Monthly Archives: April 2019

A Stitch Too Far

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The balmy late Easter weather allowed me to soak up some outdoor Vitamin D and hand-sew kantha stitches onto my quilt binding. Despite making an effort to pull the stitches fairly tight, because they were not anchored into the outer edge of the binding, I could see that the stitches might not all stay neatly in position. The long-winded solution would be to add a clear glass bead to every crossover of red and white thread. I underestimated how long this would take to anchor every single bead using beading thread and a very fine needle. There will be somewhere over 600 beads in total around the binding but it feels like thousands. So much for my disapproval of the current trend for over complicated bindings!

I was very pleased with the label that I made for the Warli quilt. I cut a piece of freezer paper to A4 size then starched a piece of red dyed fabric which measured half an inch less  all round then ironed it onto the freezer paper. I ran it through my printer on the basic settings, deciding that it did not need any extra ink that might bleed if I used photo settings.  Next I printed a Warli stamp into a gap that I had left. It took me a while to notice that I had printed 2018 instead of 2019 so I had to repeat the process to get it right. I stitched the label onto the back of the quilt by hand and even added a quilt show “modesty flap” to cover the label to obscure the details during judging. 

I had 2 nice crazy quilts to do for a customer this week – one in batiks and one in African fabrics. I used Qmatic to quilt circular patterns which I thought complimented the angular patchwork. The quilts were small wall hangings so I was able to get them back to the customer within a couple of days. 

I sold one of my utility quilts to a friend this week which felt a bit weird. She could sense that I was reluctant to let it go and I tried to explain that it is a difficult process to sell a quilt, even to a friend because coming up with a sensible price for the materials and time is so hard. At the same time it is better if the quilt goes to a loving new home instead of languishing in a cupboard.

Poor Bumble was poorly this week and had a visit to the vet. She had blood in her pee and was off her food. The vet had previously told me that Scotties are very prone to bladder cancer and she is 12 years old. However, antibiotics have worked wonders so hopefully it was just a simple urine infection. She was most impressed that I tempted her appetite back with some posh dog food so if that keeps her happy I will keep spoiling her.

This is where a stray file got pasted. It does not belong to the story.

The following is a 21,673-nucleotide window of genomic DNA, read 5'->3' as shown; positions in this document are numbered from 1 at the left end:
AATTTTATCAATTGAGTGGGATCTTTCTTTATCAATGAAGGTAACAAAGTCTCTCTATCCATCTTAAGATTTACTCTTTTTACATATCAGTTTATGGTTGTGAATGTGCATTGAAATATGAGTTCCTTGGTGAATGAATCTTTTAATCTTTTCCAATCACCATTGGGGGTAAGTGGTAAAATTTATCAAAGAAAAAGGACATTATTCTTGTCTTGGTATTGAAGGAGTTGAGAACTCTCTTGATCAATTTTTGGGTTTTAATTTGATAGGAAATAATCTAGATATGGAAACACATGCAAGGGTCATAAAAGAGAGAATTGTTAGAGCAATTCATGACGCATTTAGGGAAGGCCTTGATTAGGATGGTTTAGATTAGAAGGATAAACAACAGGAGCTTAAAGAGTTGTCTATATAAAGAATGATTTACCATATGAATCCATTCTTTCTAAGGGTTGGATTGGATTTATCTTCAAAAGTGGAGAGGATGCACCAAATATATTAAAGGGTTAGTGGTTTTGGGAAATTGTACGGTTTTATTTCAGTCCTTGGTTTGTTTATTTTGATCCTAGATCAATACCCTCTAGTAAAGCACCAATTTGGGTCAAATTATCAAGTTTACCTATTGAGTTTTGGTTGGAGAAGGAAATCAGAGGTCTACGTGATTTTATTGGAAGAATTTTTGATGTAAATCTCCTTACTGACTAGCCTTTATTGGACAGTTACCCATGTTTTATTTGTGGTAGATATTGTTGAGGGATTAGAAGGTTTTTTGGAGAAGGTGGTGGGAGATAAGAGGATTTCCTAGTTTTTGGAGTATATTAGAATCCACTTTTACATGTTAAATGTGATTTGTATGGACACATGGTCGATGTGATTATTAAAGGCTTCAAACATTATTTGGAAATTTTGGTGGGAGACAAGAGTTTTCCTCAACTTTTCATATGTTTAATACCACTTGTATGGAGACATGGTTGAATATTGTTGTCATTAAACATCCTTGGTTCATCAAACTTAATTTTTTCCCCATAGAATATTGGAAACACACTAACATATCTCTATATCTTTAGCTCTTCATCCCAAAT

I have placed orders for all sorts of trimmings that I plan to use on my Next Big Project so once they all arrive there should be no more procrastinating. The trouble with allowing a long deadline on a quilt is that there is no urgency to begin, especially when the plan is not quite fully formed. However, I do hope to explore some ideas soon, even it is just to alleviate the boredom of hand-stitching umpteen beads.

Keeping On Top of Things

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If I did not have a notebook to hand to jot things down then cross them off then I would have no idea how I spend my time. It may seem that I have “produced” very little but there is always something going on. 

As a non mathematician I had to make a spreadsheet with all of the Q-series accessories that we will need to order for FOQ and I will have to do a similar thing to place a thread order. The Bernina UK Longarm Academy classes have been selling out quickly – the last time I looked there were only 5 places left out of a total of 48 which is terrific. 

Of the other minor but important tasks for the week I sent off an entry form for the World Quilt Show, tidied ONE teenager’s clothes that had been in a heap for months, had a few more bright ideas for my next Opus Magnus, sneaked in a few chapters of the epic novel  and did not deal with my paperwork;)